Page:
On Nov.24, U.S. President Barack Obama announced the resignation of Secretary of Defense Chuck Hagel. When Hagel’s successor will be named is uncertain. Former Undersecretary of Defense Michele Flournoy, who was rumored to be the top contender for the job, has promptly taken herself out of consideration. With Sen. John McCain — one of the leading critics of the Obama administration’s foreign and national security policies — expected to assume the chairmanship of the Senate Armed Services Committee, Hagel’s successor, even if it is someone like former Deputy Secretary of Defense Ashton Cartor, is guaranteed to have a difficult job managing the Pentagon’s relationship with the U.S. Congress.
Hagel’s resignation comes only two weeks after President Obama returned to the United States from his high-profile trip to the Asia-Pacific region. His itinerary included multiple stops and participation in numerous events — the Asia-Pacific Economic Cooperation (APEC) Economic Leaders’ Meeting and the APEC CEO Summit in Beijing, the East Asia Summit and the U.S.-ASEAN Summit in Naypyitaw, and the G-20 Leaders’ Summit in Brisbane. In addition to attending these multilateral meetings, Obama engaged in a series of talks with leaders in the region, including Prime Minister Shinzo Abe, Chinese President Xi Jinping, Myanmar President Thein Sein and Australian Prime Minister Tony Abbott.
Throughout his trip, he tried his hardest to communicate two main messages to the region: (1) his administration remains deeply committed to its strategic rebalance to Asia, and (2) the United States continues to place emphasis on respect for universal norms such as democracy, respect for human rights and the rule of law.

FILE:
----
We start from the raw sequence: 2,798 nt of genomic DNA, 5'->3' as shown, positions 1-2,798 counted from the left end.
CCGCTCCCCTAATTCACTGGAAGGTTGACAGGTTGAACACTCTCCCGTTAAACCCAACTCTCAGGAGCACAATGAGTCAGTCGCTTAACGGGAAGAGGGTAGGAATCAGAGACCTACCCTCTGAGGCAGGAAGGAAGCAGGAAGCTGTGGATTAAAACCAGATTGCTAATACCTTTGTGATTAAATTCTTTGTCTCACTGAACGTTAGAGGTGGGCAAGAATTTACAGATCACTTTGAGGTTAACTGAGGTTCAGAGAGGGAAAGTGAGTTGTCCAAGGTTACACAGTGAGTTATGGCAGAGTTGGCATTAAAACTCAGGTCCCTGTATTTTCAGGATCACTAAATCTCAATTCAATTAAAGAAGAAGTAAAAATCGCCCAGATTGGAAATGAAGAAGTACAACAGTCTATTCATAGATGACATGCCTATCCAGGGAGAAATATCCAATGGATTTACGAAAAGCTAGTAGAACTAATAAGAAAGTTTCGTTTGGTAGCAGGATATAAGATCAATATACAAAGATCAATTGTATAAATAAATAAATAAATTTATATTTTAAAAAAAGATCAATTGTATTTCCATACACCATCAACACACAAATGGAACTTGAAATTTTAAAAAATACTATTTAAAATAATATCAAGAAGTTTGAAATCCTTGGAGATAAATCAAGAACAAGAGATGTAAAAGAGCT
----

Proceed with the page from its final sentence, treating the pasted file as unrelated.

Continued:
Obama’s Asia trip produced some results. From a U.S. perspective, the most tangible deliverables emerged in U.S.-China relations. Washington and Beijing reached a bilateral agreement on climate change that commits China to reducing carbon dioxide emissions. The two countries also agreed on confidence-building measures between the two militaries — low-profile yet important concrete progress in military-to-military relations to reduce tension and the risk of accidents escalating into something more serious.
In addition, Obama stayed consistent in his message that his administration values universally accepted values and norms such as democracy, respect for human rights and the peaceful resolution of disagreements among states. Obama’s reiteration that, while the U.S. continues to pursue a “constructive relationship with China” and welcomes “the continuing rise of a China that is peaceful and prosperous and stable and that plays a responsible role in world affairs, the U.S. also expects China to adhere to the same rules as other nations” was a message that the countries in the Asia-Pacific region, increasingly threatened by China’s assertive approach to the handling of its territorial claims in the East China Sea and South China Sea, very much needed to hear directly from the U.S. president. During his visit to Myanmar, Obama not only indicated that his administration continues to carefully monitor democratization efforts by the Myanmar government in his official meetings with President Thein Sein and opposition leader Aung San Suu Kyi, but he also demonstrated his personal belief in open dialogue by engaging with NGO and youth representatives. Even in the negotiations for the Trans-Pacific Partnership free trade pact, the Obama administration has argued that the leaders made significant progress when they met in Beijing, and that the end of the negotiations may be within reach. In short, Obama’s Asia trip can be claimed as successful in demonstrating to the countries in the region his administration’s willingness to sustain its strategic rebalance to the Asia-Pacific region despite increasing tensions in Europe and the Middle East.